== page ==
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13 Crocodile Dundee Facts That Come From A Land Down Under

You may have noticed movie stars are one of Australia's top exports to America. We've seen an influx of successful Aussies to Hollywood over the past 30 years, and Paul Hogan arguably paved the way when his independent comedy hit screens in 1986. "Crocodile Dundee" was a surprise hit when it invaded America and opened the U.S. market to more commercial cinematic imports from the land down under.

Mick "Crocodile" Dundee became an '80s icon, introducing the world to the local charm and natural beauty of Australia's rugged outback. Decades later, Mick Dundee is still intrinsically tied to Americans' perceptions of Australia. Although the series went downhill after the first movie, it achieved some surprising accomplishments, including garnering an Oscar nod for its script. Despite not being a holiday film, "Crocodile Dundee" has the bizarre distinction of having the largest television audience on Christmas day, which was achieved in 1989 in the UK.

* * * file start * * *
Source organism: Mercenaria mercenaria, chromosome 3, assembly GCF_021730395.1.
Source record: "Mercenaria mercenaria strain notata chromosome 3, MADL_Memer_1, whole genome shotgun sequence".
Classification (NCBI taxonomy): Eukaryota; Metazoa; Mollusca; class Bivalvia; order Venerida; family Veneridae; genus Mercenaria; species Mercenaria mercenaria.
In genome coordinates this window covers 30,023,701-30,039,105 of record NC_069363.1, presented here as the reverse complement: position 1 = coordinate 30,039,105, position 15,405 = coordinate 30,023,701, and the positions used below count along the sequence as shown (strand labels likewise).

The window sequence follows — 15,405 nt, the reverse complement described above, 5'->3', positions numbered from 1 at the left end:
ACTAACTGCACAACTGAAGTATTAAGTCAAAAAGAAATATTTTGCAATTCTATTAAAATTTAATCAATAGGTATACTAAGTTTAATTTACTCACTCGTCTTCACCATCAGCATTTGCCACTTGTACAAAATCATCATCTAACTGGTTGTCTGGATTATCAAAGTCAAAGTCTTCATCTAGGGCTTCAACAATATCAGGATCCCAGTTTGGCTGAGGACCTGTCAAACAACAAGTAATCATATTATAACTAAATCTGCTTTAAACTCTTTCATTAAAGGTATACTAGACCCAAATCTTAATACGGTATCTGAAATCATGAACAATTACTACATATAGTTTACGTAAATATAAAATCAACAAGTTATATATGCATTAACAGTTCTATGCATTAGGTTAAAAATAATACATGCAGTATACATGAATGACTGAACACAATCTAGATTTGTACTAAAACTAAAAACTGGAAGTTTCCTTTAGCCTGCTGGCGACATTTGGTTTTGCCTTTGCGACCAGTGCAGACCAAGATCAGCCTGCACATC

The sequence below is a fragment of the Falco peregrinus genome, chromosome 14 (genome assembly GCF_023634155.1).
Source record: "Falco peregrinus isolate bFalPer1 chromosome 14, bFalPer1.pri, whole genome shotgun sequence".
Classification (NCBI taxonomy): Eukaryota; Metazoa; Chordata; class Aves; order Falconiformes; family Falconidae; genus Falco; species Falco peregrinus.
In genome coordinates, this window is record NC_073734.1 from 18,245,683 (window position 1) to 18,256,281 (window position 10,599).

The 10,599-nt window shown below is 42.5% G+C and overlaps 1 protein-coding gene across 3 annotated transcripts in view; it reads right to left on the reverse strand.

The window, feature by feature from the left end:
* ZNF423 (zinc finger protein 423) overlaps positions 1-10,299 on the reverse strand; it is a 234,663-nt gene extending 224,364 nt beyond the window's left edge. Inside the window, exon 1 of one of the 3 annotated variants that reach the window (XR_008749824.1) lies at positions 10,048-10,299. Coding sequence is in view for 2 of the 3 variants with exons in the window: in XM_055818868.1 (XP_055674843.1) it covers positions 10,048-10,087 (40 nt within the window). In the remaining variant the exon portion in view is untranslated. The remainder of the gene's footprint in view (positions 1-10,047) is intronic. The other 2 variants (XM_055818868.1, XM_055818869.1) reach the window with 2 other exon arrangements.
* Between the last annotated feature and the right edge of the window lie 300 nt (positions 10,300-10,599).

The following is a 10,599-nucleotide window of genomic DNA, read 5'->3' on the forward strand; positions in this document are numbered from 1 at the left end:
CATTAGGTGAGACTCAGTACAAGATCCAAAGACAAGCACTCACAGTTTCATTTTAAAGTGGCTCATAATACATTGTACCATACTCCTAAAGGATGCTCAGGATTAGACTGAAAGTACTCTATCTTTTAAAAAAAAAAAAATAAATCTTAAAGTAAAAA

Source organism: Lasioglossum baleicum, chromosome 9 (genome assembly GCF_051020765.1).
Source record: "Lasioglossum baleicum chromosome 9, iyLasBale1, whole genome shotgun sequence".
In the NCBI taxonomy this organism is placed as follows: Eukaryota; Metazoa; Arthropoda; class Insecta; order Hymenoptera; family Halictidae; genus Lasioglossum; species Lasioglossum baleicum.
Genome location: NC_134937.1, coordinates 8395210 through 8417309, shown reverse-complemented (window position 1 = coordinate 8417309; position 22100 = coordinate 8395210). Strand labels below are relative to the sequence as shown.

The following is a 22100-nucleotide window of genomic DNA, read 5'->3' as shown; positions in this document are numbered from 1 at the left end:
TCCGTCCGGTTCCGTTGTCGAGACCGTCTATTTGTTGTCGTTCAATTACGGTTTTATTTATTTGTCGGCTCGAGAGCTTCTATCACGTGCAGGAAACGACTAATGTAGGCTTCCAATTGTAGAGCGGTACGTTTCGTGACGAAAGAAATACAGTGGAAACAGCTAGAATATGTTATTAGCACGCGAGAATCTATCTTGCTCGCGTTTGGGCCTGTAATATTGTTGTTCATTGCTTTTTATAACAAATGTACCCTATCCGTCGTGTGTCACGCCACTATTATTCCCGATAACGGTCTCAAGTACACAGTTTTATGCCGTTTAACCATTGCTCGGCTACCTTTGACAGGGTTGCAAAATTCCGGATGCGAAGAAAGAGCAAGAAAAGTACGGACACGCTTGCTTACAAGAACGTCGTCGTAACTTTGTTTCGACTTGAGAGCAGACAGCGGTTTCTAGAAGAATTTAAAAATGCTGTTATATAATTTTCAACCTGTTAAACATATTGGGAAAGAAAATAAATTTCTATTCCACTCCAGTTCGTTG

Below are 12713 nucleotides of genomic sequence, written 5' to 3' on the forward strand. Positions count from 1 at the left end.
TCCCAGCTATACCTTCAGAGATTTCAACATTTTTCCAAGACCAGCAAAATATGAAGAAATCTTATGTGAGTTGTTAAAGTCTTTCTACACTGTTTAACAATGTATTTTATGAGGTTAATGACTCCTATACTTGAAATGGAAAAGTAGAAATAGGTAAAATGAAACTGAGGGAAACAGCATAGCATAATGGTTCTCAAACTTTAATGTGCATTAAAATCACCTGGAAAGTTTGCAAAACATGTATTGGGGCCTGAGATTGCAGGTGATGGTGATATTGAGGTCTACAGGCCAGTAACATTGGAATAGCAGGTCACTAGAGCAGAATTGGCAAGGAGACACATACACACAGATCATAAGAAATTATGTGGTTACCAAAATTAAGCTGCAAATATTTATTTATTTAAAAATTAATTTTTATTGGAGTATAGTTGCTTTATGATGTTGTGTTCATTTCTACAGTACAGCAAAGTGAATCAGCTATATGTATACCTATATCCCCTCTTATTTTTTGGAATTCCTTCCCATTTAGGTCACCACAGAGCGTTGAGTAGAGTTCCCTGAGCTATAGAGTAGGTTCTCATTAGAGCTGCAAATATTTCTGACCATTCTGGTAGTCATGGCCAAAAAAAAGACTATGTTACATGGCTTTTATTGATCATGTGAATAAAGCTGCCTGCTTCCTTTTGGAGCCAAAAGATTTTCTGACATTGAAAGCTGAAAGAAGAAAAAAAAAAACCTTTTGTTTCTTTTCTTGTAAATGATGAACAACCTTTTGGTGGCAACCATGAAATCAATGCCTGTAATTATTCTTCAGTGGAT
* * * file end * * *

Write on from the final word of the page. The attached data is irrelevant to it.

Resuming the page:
Keep reading to learn 13 more surprising facts about the franchise from the land down under.

Rod Ansell's survival story may have inspired Crocodile Dundee

Paul Hogan told the BBC a trip to New York inspired his fish-out-of-water, tale, saying, "I felt like an alien from another planet, some of the 'Bushie' guys I know would feel even more out of place. There's a myth that there is a real Crocodile Dundee, but there isn't." Many believe Rod Ansell's 1977 survival story was the inspiration for the character Mick Dundee.

Per Independent Australia, Ansell became famous in Australia after surviving, with his two puppies, for seven weeks on limited supplies on an island after a massive crocodile capsized his boat in the Fitzmaurice River in the Northern Territory. Indigenous Aborigines saved Ansell, per The Independent. When people learned Ansell survived off the land, and even resorted to drinking buffalo blood, his unlikely survival story fascinated them. Michael Parkinson interviewed Ansell, and he told viewers he slept on the floor at the luxury hotel in Sydney, just like Mick Dundee later did in the movie.

Although Understanding Journalism says this interview inspired Hogan, there are no interviews where Hogan confirms the interview and survival story was an inspiration for the iconic character. In 1980, Ansell published his story in the book, "To Fight the Wild." According to Independent Australia, after "Crocodile Dundee" became a hit, Ansell became bitter because he never earned royalties from the film. Per the Herald Sun, in 1999 Ansel died in a drug-fueled shootout that left one officer dead, and other civilians injured.

The lead singer of INXS was one of the film's investors